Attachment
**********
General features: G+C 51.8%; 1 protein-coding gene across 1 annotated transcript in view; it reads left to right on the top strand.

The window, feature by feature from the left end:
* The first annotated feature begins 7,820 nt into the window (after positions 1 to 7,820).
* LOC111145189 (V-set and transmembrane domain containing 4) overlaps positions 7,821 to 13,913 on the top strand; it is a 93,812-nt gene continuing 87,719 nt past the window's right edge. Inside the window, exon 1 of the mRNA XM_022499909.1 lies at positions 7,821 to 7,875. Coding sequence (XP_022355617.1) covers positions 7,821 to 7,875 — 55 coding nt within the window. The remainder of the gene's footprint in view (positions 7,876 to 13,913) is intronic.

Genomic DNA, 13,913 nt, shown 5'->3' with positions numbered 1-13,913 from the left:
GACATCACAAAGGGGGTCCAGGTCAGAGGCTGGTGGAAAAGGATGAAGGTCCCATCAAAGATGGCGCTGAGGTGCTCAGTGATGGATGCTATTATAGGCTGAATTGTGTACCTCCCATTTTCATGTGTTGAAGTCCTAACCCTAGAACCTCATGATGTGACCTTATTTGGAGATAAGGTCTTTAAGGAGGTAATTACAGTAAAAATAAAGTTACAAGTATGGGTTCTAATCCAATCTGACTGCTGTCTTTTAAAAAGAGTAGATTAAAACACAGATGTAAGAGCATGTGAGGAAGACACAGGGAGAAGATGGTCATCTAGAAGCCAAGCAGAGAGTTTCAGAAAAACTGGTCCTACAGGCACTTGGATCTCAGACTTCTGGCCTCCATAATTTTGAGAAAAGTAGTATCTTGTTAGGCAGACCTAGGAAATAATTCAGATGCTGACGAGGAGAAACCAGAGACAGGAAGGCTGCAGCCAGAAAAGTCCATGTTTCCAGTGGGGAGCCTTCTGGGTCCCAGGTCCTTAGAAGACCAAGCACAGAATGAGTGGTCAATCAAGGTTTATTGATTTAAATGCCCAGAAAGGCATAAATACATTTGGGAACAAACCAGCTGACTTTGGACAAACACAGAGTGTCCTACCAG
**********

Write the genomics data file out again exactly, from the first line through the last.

General features: G+C 51.8%; 1 protein-coding gene across 1 annotated transcript in view; it reads left to right on the top strand.

The window, feature by feature from the left end:
* The first annotated feature begins 7,820 nt into the window (after positions 1 to 7,820).
* LOC111145189 (V-set and transmembrane domain containing 4) overlaps positions 7,821 to 13,913 on the top strand; it is a 93,812-nt gene continuing 87,719 nt past the window's right edge. Inside the window, exon 1 of the mRNA XM_022499909.1 lies at positions 7,821 to 7,875. Coding sequence (XP_022355617.1) covers positions 7,821 to 7,875 — 55 coding nt within the window. The remainder of the gene's footprint in view (positions 7,876 to 13,913) is intronic.

Genomic DNA, 13,913 nt, shown 5'->3' with positions numbered 1-13,913 from the left:
GACATCACAAAGGGGGTCCAGGTCAGAGGCTGGTGGAAAAGGATGAAGGTCCCATCAAAGATGGCGCTGAGGTGCTCAGTGATGGATGCTATTATAGGCTGAATTGTGTACCTCCCATTTTCATGTGTTGAAGTCCTAACCCTAGAACCTCATGATGTGACCTTATTTGGAGATAAGGTCTTTAAGGAGGTAATTACAGTAAAAATAAAGTTACAAGTATGGGTTCTAATCCAATCTGACTGCTGTCTTTTAAAAAGAGTAGATTAAAACACAGATGTAAGAGCATGTGAGGAAGACACAGGGAGAAGATGGTCATCTAGAAGCCAAGCAGAGAGTTTCAGAAAAACTGGTCCTACAGGCACTTGGATCTCAGACTTCTGGCCTCCATAATTTTGAGAAAAGTAGTATCTTGTTAGGCAGACCTAGGAAATAATTCAGATGCTGACGAGGAGAAACCAGAGACAGGAAGGCTGCAGCCAGAAAAGTCCATGTTTCCAGTGGGGAGCCTTCTGGGTCCCAGGTCCTTAGAAGACCAAGCACAGAATGAGTGGTCAATCAAGGTTTATTGATTTAAATGCCCAGAAAGGCATAAATACATTTGGGAACAAACCAGCTGACTTTGGACAAACACAGAGTGTCCTACCAG